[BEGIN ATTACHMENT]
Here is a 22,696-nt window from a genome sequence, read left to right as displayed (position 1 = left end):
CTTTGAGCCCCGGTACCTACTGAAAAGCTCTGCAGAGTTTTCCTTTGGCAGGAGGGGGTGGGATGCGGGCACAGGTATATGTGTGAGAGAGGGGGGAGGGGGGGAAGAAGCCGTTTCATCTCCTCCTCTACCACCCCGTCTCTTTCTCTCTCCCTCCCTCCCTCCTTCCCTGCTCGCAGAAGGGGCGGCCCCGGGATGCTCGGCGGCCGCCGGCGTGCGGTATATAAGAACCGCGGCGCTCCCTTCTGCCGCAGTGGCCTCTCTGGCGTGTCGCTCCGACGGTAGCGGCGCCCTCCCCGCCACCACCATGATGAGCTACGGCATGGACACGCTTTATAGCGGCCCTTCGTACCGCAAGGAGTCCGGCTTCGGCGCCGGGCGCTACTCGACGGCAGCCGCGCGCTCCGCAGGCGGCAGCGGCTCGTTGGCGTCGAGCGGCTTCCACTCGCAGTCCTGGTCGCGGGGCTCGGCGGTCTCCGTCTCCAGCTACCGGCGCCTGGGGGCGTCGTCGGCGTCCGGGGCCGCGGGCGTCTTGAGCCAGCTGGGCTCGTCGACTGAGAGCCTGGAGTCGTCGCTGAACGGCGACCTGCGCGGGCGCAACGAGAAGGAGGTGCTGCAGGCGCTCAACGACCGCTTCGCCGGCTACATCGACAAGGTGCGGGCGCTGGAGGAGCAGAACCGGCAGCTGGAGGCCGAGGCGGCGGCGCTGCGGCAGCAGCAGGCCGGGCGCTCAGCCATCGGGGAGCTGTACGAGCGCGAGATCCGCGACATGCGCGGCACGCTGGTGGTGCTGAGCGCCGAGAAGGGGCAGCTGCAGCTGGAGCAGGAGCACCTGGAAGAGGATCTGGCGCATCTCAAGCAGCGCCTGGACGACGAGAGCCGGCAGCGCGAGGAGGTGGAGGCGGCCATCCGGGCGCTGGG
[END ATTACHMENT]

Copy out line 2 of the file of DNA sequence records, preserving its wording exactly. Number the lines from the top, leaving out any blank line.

CTTTGAGCCCCGGTACCTACTGAAAAGCTCTGCAGAGTTTTCCTTTGGCAGGAGGGGGTGGGATGCGGGCACAGGTATATGTGTGAGAGAGGGGGGAGGGGGGGAAGAAGCCGTTTCATCTCCTCCTCTACCACCCCGTCTCTTTCTCTCTCCCTCCCTCCCTCCTTCCCTGCTCGCAGAAGGGGCGGCCCCGGGATGCTCGGCGGCCGCCGGCGTGCGGTATATAAGAACCGCGGCGCTCCCTTCTGCCGCAGTGGCCTCTCTGGCGTGTCGCTCCGACGGTAGCGGCGCCCTCCCCGCCACCACCATGATGAGCTACGGCATGGACACGCTTTATAGCGGCCCTTCGTACCGCAAGGAGTCCGGCTTCGGCGCCGGGCGCTACTCGACGGCAGCCGCGCGCTCCGCAGGCGGCAGCGGCTCGTTGGCGTCGAGCGGCTTCCACTCGCAGTCCTGGTCGCGGGGCTCGGCGGTCTCCGTCTCCAGCTACCGGCGCCTGGGGGCGTCGTCGGCGTCCGGGGCCGCGGGCGTCTTGAGCCAGCTGGGCTCGTCGACTGAGAGCCTGGAGTCGTCGCTGAACGGCGACCTGCGCGGGCGCAACGAGAAGGAGGTGCTGCAGGCGCTCAACGACCGCTTCGCCGGCTACATCGACAAGGTGCGGGCGCTGGAGGAGCAGAACCGGCAGCTGGAGGCCGAGGCGGCGGCGCTGCGGCAGCAGCAGGCCGGGCGCTCAGCCATCGGGGAGCTGTACGAGCGCGAGATCCGCGACATGCGCGGCACGCTGGTGGTGCTGAGCGCCGAGAAGGGGCAGCTGCAGCTGGAGCAGGAGCACCTGGAAGAGGATCTGGCGCATCTCAAGCAGCGCCTGGACGACGAGAGCCGGCAGCGCGAGGAGGTGGAGGCGGCCATCCGGGCGCTGGG